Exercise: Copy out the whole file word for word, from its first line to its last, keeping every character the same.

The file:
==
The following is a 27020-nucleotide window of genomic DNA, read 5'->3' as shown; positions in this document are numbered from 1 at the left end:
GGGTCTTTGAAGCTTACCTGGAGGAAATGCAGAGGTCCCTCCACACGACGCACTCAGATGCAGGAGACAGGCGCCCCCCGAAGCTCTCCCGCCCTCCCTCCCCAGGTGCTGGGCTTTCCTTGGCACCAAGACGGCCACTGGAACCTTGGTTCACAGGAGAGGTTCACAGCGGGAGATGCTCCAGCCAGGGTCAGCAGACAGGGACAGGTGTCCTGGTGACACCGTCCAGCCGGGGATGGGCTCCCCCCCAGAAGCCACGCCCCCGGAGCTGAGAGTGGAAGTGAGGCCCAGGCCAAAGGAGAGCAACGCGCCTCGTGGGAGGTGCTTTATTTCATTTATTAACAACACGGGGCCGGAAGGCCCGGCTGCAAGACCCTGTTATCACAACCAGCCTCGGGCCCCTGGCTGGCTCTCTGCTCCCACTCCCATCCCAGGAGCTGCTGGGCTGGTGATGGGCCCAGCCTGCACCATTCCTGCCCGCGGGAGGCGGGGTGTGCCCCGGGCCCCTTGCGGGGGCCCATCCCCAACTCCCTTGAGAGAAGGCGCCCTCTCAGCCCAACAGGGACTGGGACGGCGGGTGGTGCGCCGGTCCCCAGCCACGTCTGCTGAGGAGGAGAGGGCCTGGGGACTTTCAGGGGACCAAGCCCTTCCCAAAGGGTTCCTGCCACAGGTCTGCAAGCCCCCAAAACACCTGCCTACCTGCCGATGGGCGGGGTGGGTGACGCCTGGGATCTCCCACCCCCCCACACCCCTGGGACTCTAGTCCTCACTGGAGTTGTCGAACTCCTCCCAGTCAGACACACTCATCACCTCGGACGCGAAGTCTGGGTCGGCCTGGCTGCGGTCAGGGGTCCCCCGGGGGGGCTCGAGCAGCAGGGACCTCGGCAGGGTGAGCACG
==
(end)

The following is a 27020-nucleotide window of genomic DNA, read 5'->3' as shown; positions in this document are numbered from 1 at the left end:
GGGTCTTTGAAGCTTACCTGGAGGAAATGCAGAGGTCCCTCCACACGACGCACTCAGATGCAGGAGACAGGCGCCCCCCGAAGCTCTCCCGCCCTCCCTCCCCAGGTGCTGGGCTTTCCTTGGCACCAAGACGGCCACTGGAACCTTGGTTCACAGGAGAGGTTCACAGCGGGAGATGCTCCAGCCAGGGTCAGCAGACAGGGACAGGTGTCCTGGTGACACCGTCCAGCCGGGGATGGGCTCCCCCCCAGAAGCCACGCCCCCGGAGCTGAGAGTGGAAGTGAGGCCCAGGCCAAAGGAGAGCAACGCGCCTCGTGGGAGGTGCTTTATTTCATTTATTAACAACACGGGGCCGGAAGGCCCGGCTGCAAGACCCTGTTATCACAACCAGCCTCGGGCCCCTGGCTGGCTCTCTGCTCCCACTCCCATCCCAGGAGCTGCTGGGCTGGTGATGGGCCCAGCCTGCACCATTCCTGCCCGCGGGAGGCGGGGTGTGCCCCGGGCCCCTTGCGGGGGCCCATCCCCAACTCCCTTGAGAGAAGGCGCCCTCTCAGCCCAACAGGGACTGGGACGGCGGGTGGTGCGCCGGTCCCCAGCCACGTCTGCTGAGGAGGAGAGGGCCTGGGGACTTTCAGGGGACCAAGCCCTTCCCAAAGGGTTCCTGCCACAGGTCTGCAAGCCCCCAAAACACCTGCCTACCTGCCGATGGGCGGGGTGGGTGACGCCTGGGATCTCCCACCCCCCCACACCCCTGGGACTCTAGTCCTCACTGGAGTTGTCGAACTCCTCCCAGTCAGACACACTCATCACCTCGGACGCGAAGTCTGGGTCGGCCTGGCTGCGGTCAGGGGTCCCCCGGGGGGGCTCGAGCAGCAGGGACCTCGGCAGGGTGAGCACG